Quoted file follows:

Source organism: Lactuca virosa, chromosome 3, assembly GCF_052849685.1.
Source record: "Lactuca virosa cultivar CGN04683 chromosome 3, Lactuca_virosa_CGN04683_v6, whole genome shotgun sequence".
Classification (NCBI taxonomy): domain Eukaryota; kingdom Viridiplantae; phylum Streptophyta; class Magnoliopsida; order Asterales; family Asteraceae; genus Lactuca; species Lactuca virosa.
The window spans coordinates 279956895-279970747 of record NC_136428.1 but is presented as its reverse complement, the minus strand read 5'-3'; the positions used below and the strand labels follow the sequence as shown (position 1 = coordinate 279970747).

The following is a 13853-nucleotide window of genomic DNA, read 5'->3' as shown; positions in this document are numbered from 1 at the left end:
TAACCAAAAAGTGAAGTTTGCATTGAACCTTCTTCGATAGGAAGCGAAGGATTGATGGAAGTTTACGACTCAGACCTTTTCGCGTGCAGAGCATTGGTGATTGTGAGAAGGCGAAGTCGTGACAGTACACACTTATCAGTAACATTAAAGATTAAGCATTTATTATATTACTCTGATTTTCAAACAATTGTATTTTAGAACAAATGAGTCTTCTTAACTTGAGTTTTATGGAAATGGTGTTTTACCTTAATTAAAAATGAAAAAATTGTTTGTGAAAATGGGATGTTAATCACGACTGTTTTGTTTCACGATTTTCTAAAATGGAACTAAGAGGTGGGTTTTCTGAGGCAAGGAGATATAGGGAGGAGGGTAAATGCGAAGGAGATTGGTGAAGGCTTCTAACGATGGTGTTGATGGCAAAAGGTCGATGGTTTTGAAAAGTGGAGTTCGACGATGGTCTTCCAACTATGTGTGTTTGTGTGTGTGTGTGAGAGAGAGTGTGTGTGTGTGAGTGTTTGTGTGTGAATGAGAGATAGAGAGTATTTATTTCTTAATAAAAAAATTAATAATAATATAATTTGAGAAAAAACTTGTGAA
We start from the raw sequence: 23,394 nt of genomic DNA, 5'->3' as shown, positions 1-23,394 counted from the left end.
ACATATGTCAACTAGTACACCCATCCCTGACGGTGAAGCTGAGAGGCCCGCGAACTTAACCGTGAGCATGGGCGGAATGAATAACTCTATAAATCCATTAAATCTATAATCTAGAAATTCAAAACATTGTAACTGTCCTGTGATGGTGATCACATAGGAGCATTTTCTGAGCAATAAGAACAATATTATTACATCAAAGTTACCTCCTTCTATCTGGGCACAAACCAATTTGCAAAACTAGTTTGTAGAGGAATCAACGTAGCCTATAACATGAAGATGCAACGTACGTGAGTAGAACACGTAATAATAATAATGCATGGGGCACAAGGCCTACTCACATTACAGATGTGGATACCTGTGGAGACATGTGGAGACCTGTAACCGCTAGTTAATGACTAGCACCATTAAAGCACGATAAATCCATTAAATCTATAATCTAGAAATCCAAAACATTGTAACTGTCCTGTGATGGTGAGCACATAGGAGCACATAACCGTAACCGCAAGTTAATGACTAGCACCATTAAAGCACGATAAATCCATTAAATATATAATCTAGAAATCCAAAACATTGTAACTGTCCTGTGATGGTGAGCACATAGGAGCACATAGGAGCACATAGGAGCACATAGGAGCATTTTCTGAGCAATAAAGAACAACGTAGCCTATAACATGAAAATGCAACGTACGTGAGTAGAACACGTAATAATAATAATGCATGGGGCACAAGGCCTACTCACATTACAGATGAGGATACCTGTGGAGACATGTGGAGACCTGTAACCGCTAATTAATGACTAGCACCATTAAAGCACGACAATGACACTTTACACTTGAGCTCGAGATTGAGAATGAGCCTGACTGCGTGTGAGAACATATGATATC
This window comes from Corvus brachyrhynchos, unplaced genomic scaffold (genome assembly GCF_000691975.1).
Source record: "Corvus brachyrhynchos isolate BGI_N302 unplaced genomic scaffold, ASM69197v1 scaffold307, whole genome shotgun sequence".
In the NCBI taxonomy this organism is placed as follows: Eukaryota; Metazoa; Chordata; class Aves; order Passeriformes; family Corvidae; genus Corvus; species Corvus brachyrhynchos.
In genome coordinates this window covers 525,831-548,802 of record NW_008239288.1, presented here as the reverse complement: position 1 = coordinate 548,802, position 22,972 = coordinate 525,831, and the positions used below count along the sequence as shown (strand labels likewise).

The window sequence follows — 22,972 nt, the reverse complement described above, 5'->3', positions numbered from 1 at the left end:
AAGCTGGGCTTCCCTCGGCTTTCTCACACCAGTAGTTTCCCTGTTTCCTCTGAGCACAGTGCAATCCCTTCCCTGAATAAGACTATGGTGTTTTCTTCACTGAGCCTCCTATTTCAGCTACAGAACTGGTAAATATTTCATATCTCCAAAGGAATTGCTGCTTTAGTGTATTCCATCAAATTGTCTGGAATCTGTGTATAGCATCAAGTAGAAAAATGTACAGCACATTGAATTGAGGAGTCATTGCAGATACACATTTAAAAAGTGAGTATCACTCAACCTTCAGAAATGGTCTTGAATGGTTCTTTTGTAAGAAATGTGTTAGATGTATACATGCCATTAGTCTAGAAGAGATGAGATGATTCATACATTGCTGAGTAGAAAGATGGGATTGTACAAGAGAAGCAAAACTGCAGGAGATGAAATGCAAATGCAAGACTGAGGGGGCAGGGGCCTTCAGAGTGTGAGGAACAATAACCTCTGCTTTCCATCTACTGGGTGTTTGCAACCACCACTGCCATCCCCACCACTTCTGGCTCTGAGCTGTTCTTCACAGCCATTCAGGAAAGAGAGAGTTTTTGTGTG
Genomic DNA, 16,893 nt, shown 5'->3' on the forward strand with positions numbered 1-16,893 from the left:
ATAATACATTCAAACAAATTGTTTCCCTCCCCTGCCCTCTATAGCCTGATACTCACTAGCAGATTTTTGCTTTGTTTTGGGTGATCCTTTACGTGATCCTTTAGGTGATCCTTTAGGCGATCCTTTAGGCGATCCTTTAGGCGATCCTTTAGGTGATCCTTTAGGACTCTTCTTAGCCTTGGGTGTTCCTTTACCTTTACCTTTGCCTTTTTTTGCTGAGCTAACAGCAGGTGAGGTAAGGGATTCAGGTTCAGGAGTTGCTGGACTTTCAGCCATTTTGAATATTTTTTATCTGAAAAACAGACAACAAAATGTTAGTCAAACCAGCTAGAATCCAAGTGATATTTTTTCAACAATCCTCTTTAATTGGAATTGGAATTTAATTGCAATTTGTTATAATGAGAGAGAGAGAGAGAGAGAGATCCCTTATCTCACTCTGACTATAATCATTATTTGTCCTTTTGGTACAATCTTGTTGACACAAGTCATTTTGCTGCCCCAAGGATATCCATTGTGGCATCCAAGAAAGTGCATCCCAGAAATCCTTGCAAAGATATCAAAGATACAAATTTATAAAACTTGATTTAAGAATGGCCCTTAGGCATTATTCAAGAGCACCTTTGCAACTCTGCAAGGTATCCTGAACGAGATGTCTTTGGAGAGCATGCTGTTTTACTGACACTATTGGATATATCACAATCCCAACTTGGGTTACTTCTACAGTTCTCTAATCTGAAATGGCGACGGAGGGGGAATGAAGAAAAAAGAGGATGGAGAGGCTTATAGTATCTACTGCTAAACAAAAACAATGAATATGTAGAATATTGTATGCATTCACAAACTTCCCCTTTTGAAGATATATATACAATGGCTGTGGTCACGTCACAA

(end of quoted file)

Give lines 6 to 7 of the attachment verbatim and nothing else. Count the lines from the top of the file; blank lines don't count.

TAACCAAAAAGTGAAGTTTGCATTGAACCTTCTTCGATAGGAAGCGAAGGATTGATGGAAGTTTACGACTCAGACCTTTTCGCGTGCAGAGCATTGGTGATTGTGAGAAGGCGAAGTCGTGACAGTACACACTTATCAGTAACATTAAAGATTAAGCATTTATTATATTACTCTGATTTTCAAACAATTGTATTTTAGAACAAATGAGTCTTCTTAACTTGAGTTTTATGGAAATGGTGTTTTACCTTAATTAAAAATGAAAAAATTGTTTGTGAAAATGGGATGTTAATCACGACTGTTTTGTTTCACGATTTTCTAAAATGGAACTAAGAGGTGGGTTTTCTGAGGCAAGGAGATATAGGGAGGAGGGTAAATGCGAAGGAGATTGGTGAAGGCTTCTAACGATGGTGTTGATGGCAAAAGGTCGATGGTTTTGAAAAGTGGAGTTCGACGATGGTCTTCCAACTATGTGTGTTTGTGTGTGTGTGTGAGAGAGAGTGTGTGTGTGTGAGTGTTTGTGTGTGAATGAGAGATAGAGAGTATTTATTTCTTAATAAAAAAATTAATAATAATATAATTTGAGAAAAAACTTGTGAA
We start from the raw sequence: 23,394 nt of genomic DNA, 5'->3' as shown, positions 1-23,394 counted from the left end.